The many challenges of Natarajan Chandrasekaran4 min read . Updated: 16 Jan 2017, 01:10 AM IST
He will have to restore stability as well as address the long-term strategic issues facing the Tata group
Natarajan Chandrasekaran is the first man with no family links to the Tatas to head the sprawling eponymous group. Even the two chairmen of Tata Sons who did not share their surnames with the founding family had close ties with it. Nowroji Saklatwala was at the helm of the Tata empire for six years. He was the nephew of Jamsetji Tata. Cyrus Mistry had a short stint of just four years. He is the brother-in-law of Noel Tata.
Chandrasekaran is 53 years old right now. He could thus be in charge for the next 17 years given the fact that the retirement age for senior Tata group executives is currently 70. This is another marathon for a man who has a passion for running. He is a Tata outsider if one considers family ties but a Tata insider if one considers his professional career: a paradox that may need to be resolved once he settles into his new role.
Chandrasekaran takes over at a time when the Tata group has been involved in a very public battle between the two most powerful families in the holding company. That battle is still not over. The new chairman of Tata Sons will not only have to repair the reputational damage but also perhaps offer Mistry options for an honourable exit. The deeper issue he will have to begin grappling with is the complicated relationship between the Tata Trusts, Tata Sons and the various operating companies. The interests of the millions of public shareholders in the listed Tata group companies should not become collateral damage in the battle at Bombay House.
There are some more strategic challenges as well. First, the relationship between the group headquarters and the operating companies has been a changing one. J.R.D. Tata preferred to oversee a loose confederation that accepted his overall authority. Ratan Tata famously took on the powerful group satraps who were not keen to give up their independence to a more centralized group headquarters in Bombay House. It will be interesting to see how Chandrasekaran manages the group. The deeper question is whether the complicated Tata group structure based on a powerful holding company as well as a web of cross holdings between the many operating companies is the best one in these times.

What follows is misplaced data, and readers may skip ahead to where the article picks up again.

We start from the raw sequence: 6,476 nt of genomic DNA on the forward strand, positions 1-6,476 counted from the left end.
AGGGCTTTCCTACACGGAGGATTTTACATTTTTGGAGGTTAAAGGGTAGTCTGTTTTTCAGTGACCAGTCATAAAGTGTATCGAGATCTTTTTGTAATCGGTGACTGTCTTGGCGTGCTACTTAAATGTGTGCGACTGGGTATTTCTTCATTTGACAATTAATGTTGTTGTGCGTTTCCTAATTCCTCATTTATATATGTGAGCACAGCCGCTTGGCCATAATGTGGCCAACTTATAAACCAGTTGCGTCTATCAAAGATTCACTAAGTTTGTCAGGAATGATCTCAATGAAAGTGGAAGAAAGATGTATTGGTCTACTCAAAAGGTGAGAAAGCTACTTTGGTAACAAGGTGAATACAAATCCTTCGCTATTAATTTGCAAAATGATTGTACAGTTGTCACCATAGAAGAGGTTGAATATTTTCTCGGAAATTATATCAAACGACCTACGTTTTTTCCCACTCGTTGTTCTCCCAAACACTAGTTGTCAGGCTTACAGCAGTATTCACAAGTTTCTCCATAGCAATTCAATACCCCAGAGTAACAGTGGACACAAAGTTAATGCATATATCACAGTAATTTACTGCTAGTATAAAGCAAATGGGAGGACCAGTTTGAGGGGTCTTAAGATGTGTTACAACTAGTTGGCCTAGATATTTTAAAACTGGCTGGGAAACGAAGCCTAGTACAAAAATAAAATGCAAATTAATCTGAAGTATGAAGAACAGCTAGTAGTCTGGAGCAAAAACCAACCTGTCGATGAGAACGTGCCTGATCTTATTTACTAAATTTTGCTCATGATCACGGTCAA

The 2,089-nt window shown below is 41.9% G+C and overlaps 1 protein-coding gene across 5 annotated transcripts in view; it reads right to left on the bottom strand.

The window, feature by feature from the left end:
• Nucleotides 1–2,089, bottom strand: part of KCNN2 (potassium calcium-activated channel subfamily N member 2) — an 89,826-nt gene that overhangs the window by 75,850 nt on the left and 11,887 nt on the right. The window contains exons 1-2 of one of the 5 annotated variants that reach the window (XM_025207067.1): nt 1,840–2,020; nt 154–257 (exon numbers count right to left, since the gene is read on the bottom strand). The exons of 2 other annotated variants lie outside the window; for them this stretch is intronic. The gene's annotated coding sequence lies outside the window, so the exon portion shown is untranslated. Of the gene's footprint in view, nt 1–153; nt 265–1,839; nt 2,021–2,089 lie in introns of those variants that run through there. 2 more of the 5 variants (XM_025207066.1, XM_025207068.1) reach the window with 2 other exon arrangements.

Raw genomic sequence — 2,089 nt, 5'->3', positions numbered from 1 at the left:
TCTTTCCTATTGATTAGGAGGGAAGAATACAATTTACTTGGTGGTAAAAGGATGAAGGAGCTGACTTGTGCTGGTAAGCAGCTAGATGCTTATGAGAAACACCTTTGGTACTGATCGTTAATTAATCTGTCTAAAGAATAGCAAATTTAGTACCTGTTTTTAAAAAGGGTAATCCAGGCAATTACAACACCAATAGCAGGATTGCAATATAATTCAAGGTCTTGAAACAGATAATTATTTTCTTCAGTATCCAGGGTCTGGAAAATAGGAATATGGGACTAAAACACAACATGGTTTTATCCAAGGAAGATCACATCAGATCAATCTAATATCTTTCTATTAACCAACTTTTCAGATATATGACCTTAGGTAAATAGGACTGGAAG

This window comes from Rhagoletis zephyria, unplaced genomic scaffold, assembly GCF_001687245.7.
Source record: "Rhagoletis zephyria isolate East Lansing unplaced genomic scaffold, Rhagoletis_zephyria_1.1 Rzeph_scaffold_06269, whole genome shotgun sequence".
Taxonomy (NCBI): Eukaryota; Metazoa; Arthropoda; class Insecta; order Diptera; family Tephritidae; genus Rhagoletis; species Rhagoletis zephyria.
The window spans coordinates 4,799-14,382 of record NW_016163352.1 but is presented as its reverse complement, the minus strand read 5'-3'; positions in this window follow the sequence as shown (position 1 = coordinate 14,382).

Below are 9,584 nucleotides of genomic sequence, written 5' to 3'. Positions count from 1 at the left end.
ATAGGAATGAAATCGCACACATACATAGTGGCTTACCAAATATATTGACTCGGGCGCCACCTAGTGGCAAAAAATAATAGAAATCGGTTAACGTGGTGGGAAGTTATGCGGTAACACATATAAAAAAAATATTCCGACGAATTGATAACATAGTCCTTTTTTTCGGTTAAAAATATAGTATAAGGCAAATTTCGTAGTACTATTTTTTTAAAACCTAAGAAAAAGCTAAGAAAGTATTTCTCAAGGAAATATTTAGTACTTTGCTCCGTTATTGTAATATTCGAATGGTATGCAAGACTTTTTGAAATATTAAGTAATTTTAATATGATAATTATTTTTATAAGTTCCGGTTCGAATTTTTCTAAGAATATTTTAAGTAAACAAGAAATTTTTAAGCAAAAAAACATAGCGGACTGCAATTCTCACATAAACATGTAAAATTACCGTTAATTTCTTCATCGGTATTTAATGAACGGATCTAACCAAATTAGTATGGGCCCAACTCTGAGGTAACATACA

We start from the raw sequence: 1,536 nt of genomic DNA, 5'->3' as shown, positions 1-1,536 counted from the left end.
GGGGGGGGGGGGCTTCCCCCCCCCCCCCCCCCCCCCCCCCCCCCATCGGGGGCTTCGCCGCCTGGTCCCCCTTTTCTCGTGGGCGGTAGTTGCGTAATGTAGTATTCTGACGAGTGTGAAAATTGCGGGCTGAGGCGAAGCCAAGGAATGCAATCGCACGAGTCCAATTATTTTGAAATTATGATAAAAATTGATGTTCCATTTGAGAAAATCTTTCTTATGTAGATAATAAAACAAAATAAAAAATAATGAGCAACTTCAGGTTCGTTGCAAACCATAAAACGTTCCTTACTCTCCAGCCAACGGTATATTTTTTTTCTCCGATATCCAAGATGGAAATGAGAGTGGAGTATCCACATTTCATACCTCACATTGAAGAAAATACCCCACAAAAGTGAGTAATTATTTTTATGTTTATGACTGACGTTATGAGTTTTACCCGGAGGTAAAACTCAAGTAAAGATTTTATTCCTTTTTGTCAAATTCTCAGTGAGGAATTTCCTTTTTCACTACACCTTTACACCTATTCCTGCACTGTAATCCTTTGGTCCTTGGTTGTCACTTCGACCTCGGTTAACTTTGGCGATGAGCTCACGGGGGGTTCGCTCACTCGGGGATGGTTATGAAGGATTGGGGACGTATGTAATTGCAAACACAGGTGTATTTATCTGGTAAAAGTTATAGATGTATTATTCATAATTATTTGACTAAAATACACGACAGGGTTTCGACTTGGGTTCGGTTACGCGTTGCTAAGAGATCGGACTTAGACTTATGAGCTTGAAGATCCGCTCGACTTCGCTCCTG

Second, one of the flash points that eventually led to the boardroom coup against Mistry was the undeniable fact that the group has too many underperformers. Many of the big bets made by Ratan Tata have not yet paid off, like the steel bet in Europe. Tata Global Beverages has stressed assets in Eastern Europe. Tata Teleservices is in the midst of a messy separation with NTT DoCoMo. On the other hand, Jaguar Land Rover has been a success.
An analysis by The Economist last year showed that most Tata companies earn less than their presumed cost of capital.
Chandrasekaran would surely not need to be reminded that the company he leads—Tata Consultancy Services Ltd—spews out most of the free cash for the group. Its dividends have given Tata Sons the money it required to fund other group ventures. Groups such as the Tatas are known to be patient investors with a horizon that goes into decades, so not every investment that is currently not earning its cost of capital needs to be killed.
However, there is no doubt that some strategic surgery will be needed. That leads us to our final point. Chandrasekaran will need to draw up a new strategic map for the Tata group. Ratan Tata made his mark in 1983 with a strategic plan that identified new areas such as telecom, electronics, financial services and biotechnology as future growth drivers. He then shed businesses after he took charge of the group in 1991. These included not just unrelated diversifications but also a few vanity projects. And his push to globalize the group over the past 15 years is very well know.
The new man at Bombay House will have to eventually work towards a broad strategic map for the Tata group, even if it is not as formal as the 1983 plan that Ratan Tata presented to J.R.D. Such strategic reorientation will not only involve the question of how group cash flows are to be used but also tough decisions of which businesses to either sell or shut down. Whether he can do this without taking Ratan Tata on board remains to be seen. The fact that Chandrasekaran is respected within the group could help.
The Tata group has seen several epochs—the early nationalist enterprises, the expansion despite the license raj, strategic reorientation after the economic reforms and the recent global push. The fact that the Tata group has not just survived but also maintained its lead is ample indication about its inner strength. The coming years under Chandrasekaran could see a new course being set.
Will Natarajan Chandrasekaran be able to effectively steer the Tata group out of its current troubles? Tell us at email@example.com